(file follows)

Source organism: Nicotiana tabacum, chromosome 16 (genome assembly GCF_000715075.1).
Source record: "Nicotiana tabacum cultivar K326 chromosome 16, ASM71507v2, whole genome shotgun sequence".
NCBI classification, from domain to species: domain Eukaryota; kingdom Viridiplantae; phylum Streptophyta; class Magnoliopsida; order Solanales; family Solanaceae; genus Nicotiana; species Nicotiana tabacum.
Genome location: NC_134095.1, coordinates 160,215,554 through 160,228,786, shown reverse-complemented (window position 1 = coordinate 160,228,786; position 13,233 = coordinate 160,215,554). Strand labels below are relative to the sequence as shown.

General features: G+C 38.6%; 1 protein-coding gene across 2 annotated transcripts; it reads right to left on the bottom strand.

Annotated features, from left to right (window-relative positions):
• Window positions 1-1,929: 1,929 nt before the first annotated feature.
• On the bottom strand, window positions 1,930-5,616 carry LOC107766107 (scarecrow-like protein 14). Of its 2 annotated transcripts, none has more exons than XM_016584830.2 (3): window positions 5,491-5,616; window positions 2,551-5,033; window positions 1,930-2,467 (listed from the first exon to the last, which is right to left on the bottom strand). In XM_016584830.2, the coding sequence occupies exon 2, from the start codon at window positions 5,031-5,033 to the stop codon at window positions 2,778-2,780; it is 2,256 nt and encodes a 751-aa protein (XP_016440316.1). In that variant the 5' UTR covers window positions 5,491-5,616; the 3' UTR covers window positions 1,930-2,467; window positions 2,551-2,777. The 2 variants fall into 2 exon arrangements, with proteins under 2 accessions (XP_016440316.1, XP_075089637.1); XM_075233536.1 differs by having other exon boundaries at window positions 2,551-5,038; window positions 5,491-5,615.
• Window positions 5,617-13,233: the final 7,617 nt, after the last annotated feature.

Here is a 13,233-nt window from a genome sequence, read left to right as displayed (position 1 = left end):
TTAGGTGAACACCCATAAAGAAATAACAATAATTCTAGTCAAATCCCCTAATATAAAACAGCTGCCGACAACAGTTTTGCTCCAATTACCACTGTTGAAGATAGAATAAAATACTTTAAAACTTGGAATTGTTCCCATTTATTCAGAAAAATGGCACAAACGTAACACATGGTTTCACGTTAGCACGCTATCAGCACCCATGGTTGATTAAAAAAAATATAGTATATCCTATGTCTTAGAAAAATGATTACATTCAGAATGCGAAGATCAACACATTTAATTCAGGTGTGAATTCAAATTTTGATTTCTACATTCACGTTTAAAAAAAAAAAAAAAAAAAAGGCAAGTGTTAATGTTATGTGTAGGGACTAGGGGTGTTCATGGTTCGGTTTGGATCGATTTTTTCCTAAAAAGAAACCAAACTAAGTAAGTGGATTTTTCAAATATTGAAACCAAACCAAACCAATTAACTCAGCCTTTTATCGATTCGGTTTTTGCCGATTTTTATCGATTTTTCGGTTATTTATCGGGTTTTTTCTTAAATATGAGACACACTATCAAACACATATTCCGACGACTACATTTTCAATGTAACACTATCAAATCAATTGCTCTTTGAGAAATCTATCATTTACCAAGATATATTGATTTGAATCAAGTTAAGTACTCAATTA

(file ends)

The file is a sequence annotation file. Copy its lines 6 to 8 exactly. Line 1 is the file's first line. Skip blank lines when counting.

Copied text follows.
Annotated features, from left to right (window-relative positions):
• Window positions 1-1,929: 1,929 nt before the first annotated feature.
• On the bottom strand, window positions 1,930-5,616 carry LOC107766107 (scarecrow-like protein 14). Of its 2 annotated transcripts, none has more exons than XM_016584830.2 (3): window positions 5,491-5,616; window positions 2,551-5,033; window positions 1,930-2,467 (listed from the first exon to the last, which is right to left on the bottom strand). In XM_016584830.2, the coding sequence occupies exon 2, from the start codon at window positions 5,031-5,033 to the stop codon at window positions 2,778-2,780; it is 2,256 nt and encodes a 751-aa protein (XP_016440316.1). In that variant the 5' UTR covers window positions 5,491-5,616; the 3' UTR covers window positions 1,930-2,467; window positions 2,551-2,777. The 2 variants fall into 2 exon arrangements, with proteins under 2 accessions (XP_016440316.1, XP_075089637.1); XM_075233536.1 differs by having other exon boundaries at window positions 2,551-5,038; window positions 5,491-5,615.